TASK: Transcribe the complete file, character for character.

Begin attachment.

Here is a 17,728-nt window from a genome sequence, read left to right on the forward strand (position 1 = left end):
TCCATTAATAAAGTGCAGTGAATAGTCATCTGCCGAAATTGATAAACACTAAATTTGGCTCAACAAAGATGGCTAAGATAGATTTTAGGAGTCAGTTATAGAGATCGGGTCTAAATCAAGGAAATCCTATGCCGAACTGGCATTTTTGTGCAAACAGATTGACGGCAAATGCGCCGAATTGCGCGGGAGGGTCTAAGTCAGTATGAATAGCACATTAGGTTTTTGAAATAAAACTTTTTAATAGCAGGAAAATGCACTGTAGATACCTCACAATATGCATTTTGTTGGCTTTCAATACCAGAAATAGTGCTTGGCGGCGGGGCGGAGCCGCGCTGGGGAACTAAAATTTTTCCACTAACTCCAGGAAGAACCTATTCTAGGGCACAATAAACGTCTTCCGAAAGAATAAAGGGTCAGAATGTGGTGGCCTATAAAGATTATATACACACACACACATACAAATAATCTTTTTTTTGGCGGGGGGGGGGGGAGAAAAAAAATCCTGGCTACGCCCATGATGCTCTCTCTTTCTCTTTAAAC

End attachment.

Here is a 17,728-nt window from a genome sequence, read left to right on the forward strand (position 1 = left end):
TCCATTAATAAAGTGCAGTGAATAGTCATCTGCCGAAATTGATAAACACTAAATTTGGCTCAACAAAGATGGCTAAGATAGATTTTAGGAGTCAGTTATAGAGATCGGGTCTAAATCAAGGAAATCCTATGCCGAACTGGCATTTTTGTGCAAACAGATTGACGGCAAATGCGCCGAATTGCGCGGGAGGGTCTAAGTCAGTATGAATAGCACATTAGGTTTTTGAAATAAAACTTTTTAATAGCAGGAAAATGCACTGTAGATACCTCACAATATGCATTTTGTTGGCTTTCAATACCAGAAATAGTGCTTGGCGGCGGGGCGGAGCCGCGCTGGGGAACTAAAATTTTTCCACTAACTCCAGGAAGAACCTATTCTAGGGCACAATAAACGTCTTCCGAAAGAATAAAGGGTCAGAATGTGGTGGCCTATAAAGATTATATACACACACACACATACAAATAATCTTTTTTTTGGCGGGGGGGGGGGGAGAAAAAAAATCCTGGCTACGCCCATGATGCTCTCTCTTTCTCTTTAAAC